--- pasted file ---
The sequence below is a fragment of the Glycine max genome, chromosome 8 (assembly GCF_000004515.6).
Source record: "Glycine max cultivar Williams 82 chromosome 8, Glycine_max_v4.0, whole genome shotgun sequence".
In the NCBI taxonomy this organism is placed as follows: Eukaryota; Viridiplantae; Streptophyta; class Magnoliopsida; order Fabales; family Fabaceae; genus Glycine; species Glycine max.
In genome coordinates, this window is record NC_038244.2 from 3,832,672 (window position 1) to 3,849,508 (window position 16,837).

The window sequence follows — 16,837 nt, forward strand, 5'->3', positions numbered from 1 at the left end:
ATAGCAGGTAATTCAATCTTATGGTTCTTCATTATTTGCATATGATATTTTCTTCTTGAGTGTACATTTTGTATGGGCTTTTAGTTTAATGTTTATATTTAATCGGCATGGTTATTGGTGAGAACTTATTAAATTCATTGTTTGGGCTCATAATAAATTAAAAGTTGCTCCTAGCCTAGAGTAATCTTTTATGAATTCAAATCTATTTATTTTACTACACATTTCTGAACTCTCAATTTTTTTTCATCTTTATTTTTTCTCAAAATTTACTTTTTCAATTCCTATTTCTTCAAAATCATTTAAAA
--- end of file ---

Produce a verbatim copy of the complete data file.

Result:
The sequence below is a fragment of the Glycine max genome, chromosome 8 (assembly GCF_000004515.6).
Source record: "Glycine max cultivar Williams 82 chromosome 8, Glycine_max_v4.0, whole genome shotgun sequence".
In the NCBI taxonomy this organism is placed as follows: Eukaryota; Viridiplantae; Streptophyta; class Magnoliopsida; order Fabales; family Fabaceae; genus Glycine; species Glycine max.
In genome coordinates, this window is record NC_038244.2 from 3,832,672 (window position 1) to 3,849,508 (window position 16,837).

The window sequence follows — 16,837 nt, forward strand, 5'->3', positions numbered from 1 at the left end:
ATAGCAGGTAATTCAATCTTATGGTTCTTCATTATTTGCATATGATATTTTCTTCTTGAGTGTACATTTTGTATGGGCTTTTAGTTTAATGTTTATATTTAATCGGCATGGTTATTGGTGAGAACTTATTAAATTCATTGTTTGGGCTCATAATAAATTAAAAGTTGCTCCTAGCCTAGAGTAATCTTTTATGAATTCAAATCTATTTATTTTACTACACATTTCTGAACTCTCAATTTTTTTTCATCTTTATTTTTTCTCAAAATTTACTTTTTCAATTCCTATTTCTTCAAAATCATTTAAAA